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Spiaggia Italian Restaurant Review

Guest Author - Paula Laurita

Step up and step into a world of taste and class at this spectacular Chicago restaurant.

This summer my husband and I celebrated our anniversary. To mark the occasion we decided to take a long weekend trip to Chicago. Where to eat for our special meal? For moths we planned and researched. We decided that we wanted to eat someplace different and made reservations three months in advance at Moto.

Moto is known for its rice paper printed with food inks. We informed the Moto representative that this was our 25th anniversary dinner. Our friends anxiously awaited our report. To be certain that everything went smoothly for our romantic meal I called to confirm the reservation. It was a good thing that I made that call. We were informed that Moto had no reservation for us on the night requested, the night before, or the night after.

What to do, where to go? We were uncertain what to do. We read and researched other restaurants, but couldn’t make a decision. We decided to step out in faith and decide on a restaurant after we arrived in Chicago. Surely we would be able to find someplace on a Monday evening to eat.

As some readers know from our anniversary experience in Rome, our original dinner plans sometimes go wrong. The amazing thing is that it turns into a fantastic dining experience. Our trip to Chicago was a culinary delight. This time we decided to have dinner at a beach with no sand.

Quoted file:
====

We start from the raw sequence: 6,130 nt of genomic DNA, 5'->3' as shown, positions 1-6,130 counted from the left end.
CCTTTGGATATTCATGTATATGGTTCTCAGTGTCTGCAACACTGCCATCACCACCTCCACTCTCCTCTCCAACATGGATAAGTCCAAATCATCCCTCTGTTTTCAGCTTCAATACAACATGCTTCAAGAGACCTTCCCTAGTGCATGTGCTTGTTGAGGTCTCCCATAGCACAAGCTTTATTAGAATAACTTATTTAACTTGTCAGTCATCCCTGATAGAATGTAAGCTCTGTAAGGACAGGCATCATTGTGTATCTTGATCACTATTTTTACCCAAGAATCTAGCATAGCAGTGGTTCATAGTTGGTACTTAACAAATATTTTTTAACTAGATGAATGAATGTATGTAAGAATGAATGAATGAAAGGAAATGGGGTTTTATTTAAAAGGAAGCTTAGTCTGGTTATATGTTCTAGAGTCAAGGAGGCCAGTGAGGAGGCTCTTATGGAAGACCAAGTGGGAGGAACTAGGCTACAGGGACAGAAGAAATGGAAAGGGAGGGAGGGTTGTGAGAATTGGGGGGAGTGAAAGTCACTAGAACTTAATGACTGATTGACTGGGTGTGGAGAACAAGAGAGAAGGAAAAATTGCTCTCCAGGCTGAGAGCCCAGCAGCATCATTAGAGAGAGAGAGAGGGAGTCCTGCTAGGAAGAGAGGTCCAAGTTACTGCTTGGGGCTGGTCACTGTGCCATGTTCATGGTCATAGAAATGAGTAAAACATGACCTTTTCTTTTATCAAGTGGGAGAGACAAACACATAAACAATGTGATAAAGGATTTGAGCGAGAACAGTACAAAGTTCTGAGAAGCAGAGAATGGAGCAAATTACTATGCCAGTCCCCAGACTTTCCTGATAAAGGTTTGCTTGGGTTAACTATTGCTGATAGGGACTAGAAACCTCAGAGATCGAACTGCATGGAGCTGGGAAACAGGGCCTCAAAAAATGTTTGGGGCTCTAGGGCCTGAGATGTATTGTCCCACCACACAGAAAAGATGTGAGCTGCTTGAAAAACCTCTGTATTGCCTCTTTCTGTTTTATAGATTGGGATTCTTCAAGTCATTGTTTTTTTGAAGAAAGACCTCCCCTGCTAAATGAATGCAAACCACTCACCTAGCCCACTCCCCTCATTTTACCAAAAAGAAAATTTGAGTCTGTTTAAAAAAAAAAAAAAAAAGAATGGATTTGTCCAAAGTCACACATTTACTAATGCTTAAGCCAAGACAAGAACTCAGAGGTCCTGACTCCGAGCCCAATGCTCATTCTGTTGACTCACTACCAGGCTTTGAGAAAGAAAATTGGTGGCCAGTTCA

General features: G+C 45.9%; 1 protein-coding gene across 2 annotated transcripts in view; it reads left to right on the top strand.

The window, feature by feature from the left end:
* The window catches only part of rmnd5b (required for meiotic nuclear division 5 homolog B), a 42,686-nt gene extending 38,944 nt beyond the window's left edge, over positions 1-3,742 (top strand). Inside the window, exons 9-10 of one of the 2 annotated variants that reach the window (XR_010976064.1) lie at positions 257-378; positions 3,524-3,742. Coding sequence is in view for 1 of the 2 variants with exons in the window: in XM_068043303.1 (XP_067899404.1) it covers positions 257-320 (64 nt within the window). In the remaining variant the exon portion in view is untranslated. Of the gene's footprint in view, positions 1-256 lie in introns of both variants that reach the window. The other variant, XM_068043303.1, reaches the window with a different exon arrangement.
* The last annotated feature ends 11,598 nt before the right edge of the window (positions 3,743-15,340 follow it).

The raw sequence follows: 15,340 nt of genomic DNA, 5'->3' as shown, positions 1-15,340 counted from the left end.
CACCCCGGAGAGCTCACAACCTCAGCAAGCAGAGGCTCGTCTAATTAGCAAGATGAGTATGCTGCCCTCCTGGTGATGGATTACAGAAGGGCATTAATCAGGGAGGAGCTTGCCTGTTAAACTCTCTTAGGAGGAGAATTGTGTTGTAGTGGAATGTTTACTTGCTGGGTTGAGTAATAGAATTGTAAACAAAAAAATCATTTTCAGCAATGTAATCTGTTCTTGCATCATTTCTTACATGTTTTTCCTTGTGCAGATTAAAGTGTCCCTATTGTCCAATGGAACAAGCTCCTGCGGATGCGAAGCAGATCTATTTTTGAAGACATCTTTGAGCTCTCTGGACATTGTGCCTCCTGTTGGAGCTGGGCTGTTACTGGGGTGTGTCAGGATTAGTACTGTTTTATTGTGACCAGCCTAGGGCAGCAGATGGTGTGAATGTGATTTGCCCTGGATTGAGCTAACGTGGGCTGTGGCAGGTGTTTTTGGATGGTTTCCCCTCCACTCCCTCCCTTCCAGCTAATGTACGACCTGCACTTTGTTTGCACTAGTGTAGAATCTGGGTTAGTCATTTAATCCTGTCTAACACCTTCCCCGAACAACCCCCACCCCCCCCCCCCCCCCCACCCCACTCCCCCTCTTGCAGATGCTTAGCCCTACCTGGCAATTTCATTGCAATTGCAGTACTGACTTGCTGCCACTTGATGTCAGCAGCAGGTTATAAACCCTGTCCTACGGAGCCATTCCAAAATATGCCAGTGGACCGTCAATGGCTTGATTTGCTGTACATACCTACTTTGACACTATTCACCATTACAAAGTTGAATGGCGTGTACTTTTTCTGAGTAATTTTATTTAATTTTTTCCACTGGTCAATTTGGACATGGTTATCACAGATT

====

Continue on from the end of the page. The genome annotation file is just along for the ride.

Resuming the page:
Just two blocks from our hotel was Spiaggia, a luxurious and modern Italian restaurant. To reach Spiaggia you take an escalator up. We wandered into Spiaggia about 2 PM. We were cordially greeted by the maître d'. As my husband perused the menu my eye was caught by a bas relief plaque. The plaque was a gift to Spiaggia from the Italian consulate in Chicago to recognize that this is the most authentic Italian cuisine in Chicago. We were shown the dining room and allowed to select the table we wanted for dinner. We made reservations for 6 PM and left, with a reminder that men are required to wear jackets and no jeans or sneakers are allowed.

That dress code alone says a great deal about Spiaggia. For those of us who are a bit tired of “casual, upscale dining” Spiaggia is like a fresh sea breeze. That evening there were no sequined flip flops passing for dress shoes. A gentleman arrived in khakis and a button down shirt. He was allowed to have a drink at the bar, but not enter into the dining room.

Does the food live up to the grand atmosphere of the tiered dining room over looking Oak Street Beach and the lake (“Spiaggia” in Italian means beach). Absolutely! My husband and I tried two different tasting menus. He had the Menu Di Produtti Di Denominazione Origine Protetta (DOP). I had the Degustazione dello Chef (Chef’s Tasting Menu). The DOP menu is made from Italian products that are protected and controlled in their origin and method of creation, using traditional methods. It would be hard to select one or two dishes that stood out from the rest, but here are our favorites: